Parker's future plans involve exploring further possibilities in electronics and the development of his solo music. They also depend to a large degree on continuity of the trios, of the large ensembles, of his more occasional yet still long-standing associations with that pool of musicians to whose work he remains attracted. This attraction, he explained to Coda's Laurence Svirchev, is attributable to "the personal quality of an individual voice". The players to whom he is drawn "have a language which is coherent, that is, you know who the participants are. At the same time, their language is flexible enough that they can make sense of playing with each other ... l like people who can do that, who have an intensity of purpose." "-Evan Parker Website (http://evanparker.com/biography.php)
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• Show Bio for Antoine Letourneau-Berger
"Having first studied piano with Carmen Parent was younger, Antoine Létoumeau-Berger discovered the drums at the age of 13 years to finally enroll in 2004 Rimouski Conservatory of Music in Gabriel Dionne percussion class . He is currently studying at the undergraduate level and prepares his final examination 3 "cycle (Superior I). He taught for 3 years alongside drums and percussion music Ecole du Bas-Saint-Laurent. Over the past years he was part of Rythmus percussion group. However, his interest in music is not limited only to classical percussion. Antoine also practices rnusicale sometimes acoustic improvisation, sometimes more electronic. it happened on various occasions through collective tower arm in Rimouski, Moncton, Montreal and Saguenay as the Grand freed regional improv group that drifts Music and Ze Big band. in summer 2009, he was resident musician with duo . traces of improvised music Also, he regularly indulges in sound recording and composition in 2009 iI dialed phone game, a solo piece for multiple percussion, vibraphone and rnarimba;. he co-wrote Fissure, a work for orchestra and composed music to I'occasion spontaneous meetings the inner ear, serni-improvised piece for clarinet, violin, double bass and drums. In March 2010, it launched under the name of The Eye and the Monocle his first record intifulé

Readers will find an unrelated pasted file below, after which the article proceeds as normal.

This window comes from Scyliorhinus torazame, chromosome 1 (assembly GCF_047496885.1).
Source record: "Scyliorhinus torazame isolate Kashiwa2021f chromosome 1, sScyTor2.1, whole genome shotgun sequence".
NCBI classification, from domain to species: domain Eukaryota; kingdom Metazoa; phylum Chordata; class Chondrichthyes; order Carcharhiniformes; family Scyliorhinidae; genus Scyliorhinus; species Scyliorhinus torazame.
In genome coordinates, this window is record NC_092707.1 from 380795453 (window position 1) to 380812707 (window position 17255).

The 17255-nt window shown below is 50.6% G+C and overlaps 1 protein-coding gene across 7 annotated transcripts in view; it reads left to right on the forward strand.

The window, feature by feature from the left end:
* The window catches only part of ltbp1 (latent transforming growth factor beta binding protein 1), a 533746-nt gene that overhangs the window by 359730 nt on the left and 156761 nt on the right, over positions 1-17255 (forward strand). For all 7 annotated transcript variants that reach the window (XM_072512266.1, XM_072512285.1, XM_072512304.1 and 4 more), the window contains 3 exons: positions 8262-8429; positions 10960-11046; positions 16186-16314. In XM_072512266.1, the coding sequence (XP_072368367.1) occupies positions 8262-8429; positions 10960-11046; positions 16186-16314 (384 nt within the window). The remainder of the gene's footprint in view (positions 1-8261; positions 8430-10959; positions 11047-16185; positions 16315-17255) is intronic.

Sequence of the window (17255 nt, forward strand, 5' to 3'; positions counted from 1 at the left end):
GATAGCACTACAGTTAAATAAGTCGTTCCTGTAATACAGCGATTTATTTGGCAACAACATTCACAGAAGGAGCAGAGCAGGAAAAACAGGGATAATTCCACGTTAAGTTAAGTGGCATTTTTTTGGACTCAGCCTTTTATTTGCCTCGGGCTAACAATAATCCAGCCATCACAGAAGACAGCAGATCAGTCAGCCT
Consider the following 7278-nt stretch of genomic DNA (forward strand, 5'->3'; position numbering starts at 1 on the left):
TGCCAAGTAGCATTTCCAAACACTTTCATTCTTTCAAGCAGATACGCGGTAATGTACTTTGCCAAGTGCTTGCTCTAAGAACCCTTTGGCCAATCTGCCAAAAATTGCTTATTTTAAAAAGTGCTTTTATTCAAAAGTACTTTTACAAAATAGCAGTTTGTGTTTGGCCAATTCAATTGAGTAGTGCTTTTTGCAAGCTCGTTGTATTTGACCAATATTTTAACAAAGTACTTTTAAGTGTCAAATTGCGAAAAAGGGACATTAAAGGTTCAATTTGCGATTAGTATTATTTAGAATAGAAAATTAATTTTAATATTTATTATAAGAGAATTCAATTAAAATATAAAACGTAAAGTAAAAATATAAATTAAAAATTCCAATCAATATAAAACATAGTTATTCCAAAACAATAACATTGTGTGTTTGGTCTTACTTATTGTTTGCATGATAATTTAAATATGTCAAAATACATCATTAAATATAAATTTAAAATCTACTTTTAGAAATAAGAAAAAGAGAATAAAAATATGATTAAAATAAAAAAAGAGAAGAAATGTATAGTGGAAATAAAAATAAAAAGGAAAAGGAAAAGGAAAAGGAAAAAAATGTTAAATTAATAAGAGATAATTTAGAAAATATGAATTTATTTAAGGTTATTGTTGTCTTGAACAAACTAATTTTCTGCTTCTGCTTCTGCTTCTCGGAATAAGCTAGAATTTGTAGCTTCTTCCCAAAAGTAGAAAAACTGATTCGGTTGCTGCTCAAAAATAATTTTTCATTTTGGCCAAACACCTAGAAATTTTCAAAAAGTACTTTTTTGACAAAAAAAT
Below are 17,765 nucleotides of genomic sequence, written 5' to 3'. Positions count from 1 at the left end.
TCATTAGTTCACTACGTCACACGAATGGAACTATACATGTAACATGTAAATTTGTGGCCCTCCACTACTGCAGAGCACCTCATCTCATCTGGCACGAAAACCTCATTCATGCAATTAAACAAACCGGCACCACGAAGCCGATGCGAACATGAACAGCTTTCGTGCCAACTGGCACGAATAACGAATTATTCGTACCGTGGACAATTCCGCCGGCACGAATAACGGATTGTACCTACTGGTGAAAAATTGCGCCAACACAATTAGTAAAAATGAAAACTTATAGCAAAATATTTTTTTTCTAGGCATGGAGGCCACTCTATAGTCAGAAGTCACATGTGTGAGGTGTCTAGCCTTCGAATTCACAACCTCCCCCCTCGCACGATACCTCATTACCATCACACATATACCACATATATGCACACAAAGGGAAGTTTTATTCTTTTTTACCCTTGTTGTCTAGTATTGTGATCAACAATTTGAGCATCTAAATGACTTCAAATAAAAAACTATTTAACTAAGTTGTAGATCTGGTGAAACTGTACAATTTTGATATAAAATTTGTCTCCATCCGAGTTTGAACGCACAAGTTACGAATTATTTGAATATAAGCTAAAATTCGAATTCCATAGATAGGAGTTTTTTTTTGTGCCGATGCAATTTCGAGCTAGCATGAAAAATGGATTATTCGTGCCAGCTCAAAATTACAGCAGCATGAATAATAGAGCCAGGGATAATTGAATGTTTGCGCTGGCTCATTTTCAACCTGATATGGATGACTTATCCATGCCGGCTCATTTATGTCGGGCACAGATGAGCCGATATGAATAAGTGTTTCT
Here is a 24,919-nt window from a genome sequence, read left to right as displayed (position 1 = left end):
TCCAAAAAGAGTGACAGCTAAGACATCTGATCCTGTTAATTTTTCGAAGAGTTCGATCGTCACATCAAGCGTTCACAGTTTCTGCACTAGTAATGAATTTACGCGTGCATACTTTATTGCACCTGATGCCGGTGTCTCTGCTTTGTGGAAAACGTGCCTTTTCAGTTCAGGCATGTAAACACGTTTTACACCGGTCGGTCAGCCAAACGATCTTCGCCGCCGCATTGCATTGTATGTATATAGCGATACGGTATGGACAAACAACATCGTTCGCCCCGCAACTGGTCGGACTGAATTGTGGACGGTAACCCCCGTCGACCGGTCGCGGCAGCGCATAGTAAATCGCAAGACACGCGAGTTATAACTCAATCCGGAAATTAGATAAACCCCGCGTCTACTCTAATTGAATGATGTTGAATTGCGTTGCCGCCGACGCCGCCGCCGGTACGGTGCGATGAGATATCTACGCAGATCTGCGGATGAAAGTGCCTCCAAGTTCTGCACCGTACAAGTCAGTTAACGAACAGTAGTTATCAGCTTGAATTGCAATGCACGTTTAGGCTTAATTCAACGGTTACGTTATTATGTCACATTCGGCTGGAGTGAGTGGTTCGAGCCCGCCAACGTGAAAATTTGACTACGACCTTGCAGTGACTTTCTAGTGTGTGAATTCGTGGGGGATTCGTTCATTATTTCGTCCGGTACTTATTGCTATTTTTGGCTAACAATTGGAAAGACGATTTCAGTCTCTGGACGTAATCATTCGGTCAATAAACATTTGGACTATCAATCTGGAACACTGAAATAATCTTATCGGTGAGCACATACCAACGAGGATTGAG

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• Show Bio for Eric Normand
"Eric Normand is an improviser, bassist, instrument designer, composer, songwriter, singer and record and concert producer. He defines himself as an epidisciplinary musician, a free electron driven by its yearning for meetings. As an improviser, he develop a personal and radical playing on a homemade electric bass equipped with mics and objects feedbacking and vibrating in small electronic devices, creating electric flux interrupted by the instrumental gesture. With this set, he prefer to play duets, with Jim Denley (flute and sax), Philippe Lauzier (bass clarinet and sax), Sébastien Cirotteau (trumpet), Pierre-Yves Martel (viola de gamba and electronic), Jean-Luc Guionnet (saxophone), in addition of several spontaneous encounters.
He also play in bands involved in a more specific musical genre as danced poetry with BABABA, instrumental theatre with Le Veau/ The Veal, songs with Les Pitounes and Éric Normand Chante and folk music with The Surruralits and RRRRoyal Canadian Free Form Folk Experience. Interested in collective creation and orchestral improvisation, he lead for seven years the GGRIL, a 15 pieces band that have worked with composers such as Evan Parker, Jean Derome, Robert Marcel Lepage and Michael Fischer. His music has been programmed by or performed in several festivals in Canada , Australia and Europe. It have also been broadcasted by Radio-Canada, Australian Broadcasting Corporation, CBC, Radio-Grenouille, and several college radio stations."-Eric Normand 10/11/2017
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• Show Bio for Scott Thomson
"Scott Thomson is a trombonist and composer who lives in Montréal, having moved from Toronto in 2010. He plays in established groups in many styles, and prizes ad hoc improvising as a way to meet many creative people. He has studied with Roswell Rudd, Jean Derome, Eddie Prévost, and John Oswald. Scott is one of the founders of the Association of Improvising Musicians in Toronto (AIMToronto), and co-directs the AIMToronto Orchestra, which was formed for a project with Anthony Braxton in September 2007. While in Toronto, Scott was the artistic director of Somewhere There, a venue for live creative music that he founded in 2007. Scott has composed a series of site-specific pieces that he calls 'cartographic compositions' for mobile musicians and audiences in unconventional performance contexts, including works for the galleries and corridors of the National Gallery of Canada and the Art Gallery of Ontario."-Bug Incision (http://www.bugincision.com/events-2014.html)